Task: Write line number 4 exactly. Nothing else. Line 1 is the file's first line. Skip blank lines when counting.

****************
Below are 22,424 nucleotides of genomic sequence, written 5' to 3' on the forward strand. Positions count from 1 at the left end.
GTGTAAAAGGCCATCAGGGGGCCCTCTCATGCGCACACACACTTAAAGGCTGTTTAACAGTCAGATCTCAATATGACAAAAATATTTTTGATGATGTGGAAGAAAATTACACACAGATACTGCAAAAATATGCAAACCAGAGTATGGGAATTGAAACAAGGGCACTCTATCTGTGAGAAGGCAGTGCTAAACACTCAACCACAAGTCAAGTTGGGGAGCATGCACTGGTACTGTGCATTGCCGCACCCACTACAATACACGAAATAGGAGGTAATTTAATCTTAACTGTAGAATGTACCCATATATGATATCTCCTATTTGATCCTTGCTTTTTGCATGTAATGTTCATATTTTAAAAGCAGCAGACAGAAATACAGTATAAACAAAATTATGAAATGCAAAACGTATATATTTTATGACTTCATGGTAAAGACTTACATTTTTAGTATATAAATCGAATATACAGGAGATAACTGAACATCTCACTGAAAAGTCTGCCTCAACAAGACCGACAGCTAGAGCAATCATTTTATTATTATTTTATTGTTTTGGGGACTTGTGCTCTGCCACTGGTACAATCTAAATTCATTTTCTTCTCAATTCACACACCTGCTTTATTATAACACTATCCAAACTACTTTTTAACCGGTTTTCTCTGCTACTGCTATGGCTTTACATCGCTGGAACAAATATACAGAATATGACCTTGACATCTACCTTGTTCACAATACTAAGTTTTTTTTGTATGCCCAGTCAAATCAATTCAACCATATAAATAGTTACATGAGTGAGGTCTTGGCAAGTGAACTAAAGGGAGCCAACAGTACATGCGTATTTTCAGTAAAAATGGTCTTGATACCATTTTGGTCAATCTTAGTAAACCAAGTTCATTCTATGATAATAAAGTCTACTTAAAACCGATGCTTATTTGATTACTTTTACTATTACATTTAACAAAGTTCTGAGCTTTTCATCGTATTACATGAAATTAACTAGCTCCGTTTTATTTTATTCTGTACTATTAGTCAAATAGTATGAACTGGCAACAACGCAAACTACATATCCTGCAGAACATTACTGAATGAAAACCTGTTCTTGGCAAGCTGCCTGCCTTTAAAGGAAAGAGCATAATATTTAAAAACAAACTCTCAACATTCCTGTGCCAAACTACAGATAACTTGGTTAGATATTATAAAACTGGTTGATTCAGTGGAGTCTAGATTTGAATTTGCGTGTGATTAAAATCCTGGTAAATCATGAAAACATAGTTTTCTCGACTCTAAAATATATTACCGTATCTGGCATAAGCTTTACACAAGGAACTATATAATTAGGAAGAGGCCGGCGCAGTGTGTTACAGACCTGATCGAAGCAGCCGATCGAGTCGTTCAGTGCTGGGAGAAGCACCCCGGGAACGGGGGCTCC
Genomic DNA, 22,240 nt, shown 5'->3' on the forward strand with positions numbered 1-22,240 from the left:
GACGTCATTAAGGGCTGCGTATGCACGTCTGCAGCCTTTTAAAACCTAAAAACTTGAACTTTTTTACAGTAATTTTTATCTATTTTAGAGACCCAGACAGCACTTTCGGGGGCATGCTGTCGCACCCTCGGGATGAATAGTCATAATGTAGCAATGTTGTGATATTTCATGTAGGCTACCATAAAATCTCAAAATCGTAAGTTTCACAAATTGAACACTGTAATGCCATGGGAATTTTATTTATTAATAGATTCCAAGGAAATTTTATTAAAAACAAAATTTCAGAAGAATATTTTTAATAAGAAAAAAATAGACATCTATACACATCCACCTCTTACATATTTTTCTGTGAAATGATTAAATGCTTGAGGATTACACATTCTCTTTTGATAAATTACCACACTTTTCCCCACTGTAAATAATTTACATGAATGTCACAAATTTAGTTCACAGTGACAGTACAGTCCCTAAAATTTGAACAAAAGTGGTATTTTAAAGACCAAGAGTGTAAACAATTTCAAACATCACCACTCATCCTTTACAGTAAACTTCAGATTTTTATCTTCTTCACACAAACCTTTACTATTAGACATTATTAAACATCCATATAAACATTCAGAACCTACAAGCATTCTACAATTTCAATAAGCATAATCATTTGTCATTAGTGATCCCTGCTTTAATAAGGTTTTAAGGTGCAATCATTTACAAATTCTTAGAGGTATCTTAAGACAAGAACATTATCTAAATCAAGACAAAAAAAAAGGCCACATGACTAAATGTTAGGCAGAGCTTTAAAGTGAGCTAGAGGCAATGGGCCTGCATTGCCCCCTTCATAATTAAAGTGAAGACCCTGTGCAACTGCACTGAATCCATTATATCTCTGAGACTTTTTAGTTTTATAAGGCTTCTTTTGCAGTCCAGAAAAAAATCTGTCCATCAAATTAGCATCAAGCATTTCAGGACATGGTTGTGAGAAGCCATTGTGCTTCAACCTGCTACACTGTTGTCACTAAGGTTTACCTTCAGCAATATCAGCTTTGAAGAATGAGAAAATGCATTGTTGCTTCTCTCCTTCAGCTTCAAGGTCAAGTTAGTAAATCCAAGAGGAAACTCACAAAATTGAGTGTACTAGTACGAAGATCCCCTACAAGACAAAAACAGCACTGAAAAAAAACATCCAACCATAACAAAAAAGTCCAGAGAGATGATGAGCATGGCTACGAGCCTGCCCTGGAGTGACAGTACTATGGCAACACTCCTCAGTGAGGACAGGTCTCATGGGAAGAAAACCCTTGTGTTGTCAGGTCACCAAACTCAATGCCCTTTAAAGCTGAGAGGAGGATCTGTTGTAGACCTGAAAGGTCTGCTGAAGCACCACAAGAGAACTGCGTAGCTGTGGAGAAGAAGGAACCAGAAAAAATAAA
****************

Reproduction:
GACGTCATTAAGGGCTGCGTATGCACGTCTGCAGCCTTTTAAAACCTAAAAACTTGAACTTTTTTACAGTAATTTTTATCTATTTTAGAGACCCAGACAGCACTTTCGGGGGCATGCTGTCGCACCCTCGGGATGAATAGTCATAATGTAGCAATGTTGTGATATTTCATGTAGGCTACCATAAAATCTCAAAATCGTAAGTTTCACAAATTGAACACTGTAATGCCATGGGAATTTTATTTATTAATAGATTCCAAGGAAATTTTATTAAAAACAAAATTTCAGAAGAATATTTTTAATAAGAAAAAAATAGACATCTATACACATCCACCTCTTACATATTTTTCTGTGAAATGATTAAATGCTTGAGGATTACACATTCTCTTTTGATAAATTACCACACTTTTCCCCACTGTAAATAATTTACATGAATGTCACAAATTTAGTTCACAGTGACAGTACAGTCCCTAAAATTTGAACAAAAGTGGTATTTTAAAGACCAAGAGTGTAAACAATTTCAAACATCACCACTCATCCTTTACAGTAAACTTCAGATTTTTATCTTCTTCACACAAACCTTTACTATTAGACATTATTAAACATCCATATAAACATTCAGAACCTACAAGCATTCTACAATTTCAATAAGCATAATCATTTGTCATTAGTGATCCCTGCTTTAATAAGGTTTTAAGGTGCAATCATTTACAAATTCTTAGAGGTATCTTAAGACAAGAACATTATCTAAATCAAGACAAAAAAAAAGGCCACATGACTAAATGTTAGGCAGAGCTTTAAAGTGAGCTAGAGGCAATGGGCCTGCATTGCCCCCTTCATAATTAAAGTGAAGACCCTGTGCAACTGCACTGAATCCATTATATCTCTGAGACTTTTTAGTTTTATAAGGCTTCTTTTGCAGTCCAGAAAAAAATCTGTCCATCAAATTAGCATCAAGCATTTCAGGACATGGTTGTGAGAAGCCATTGTGCTTCAACCTGCTACACTGTTGTCACTAAGGTTTACCTTCAGCAATATCAGCTTTGAAGAATGAGAAAATGCATTGTTGCTTCTCTCCTTCAGCTTCAAGGTCAAGTTAGTAAATCCAAGAGGAAACTCACAAAATTGAGTGTACTAGTACGAAGATCCCCTACAAGACAAAAACAGCACTGAAAAAAAACATCCAACCATAACAAAAAAGTCCAGAGAGATGATGAGCATGGCTACGAGCCTGCCCTGGAGTGACAGTACTATGGCAACACTCCTCAGTGAGGACAGGTCTCATGGGAAGAAAACCCTTGTGTTGTCAGGTCACCAAACTCAATGCCCTTTAAAGCTGAGAGGAGGATCTGTTGTAGACCTGAAAGGTCTGCTGAAGCACCACAAGAGAACTGCGTAGCTGTGGAGAAGAAGGAACCAGAAAAAATAAA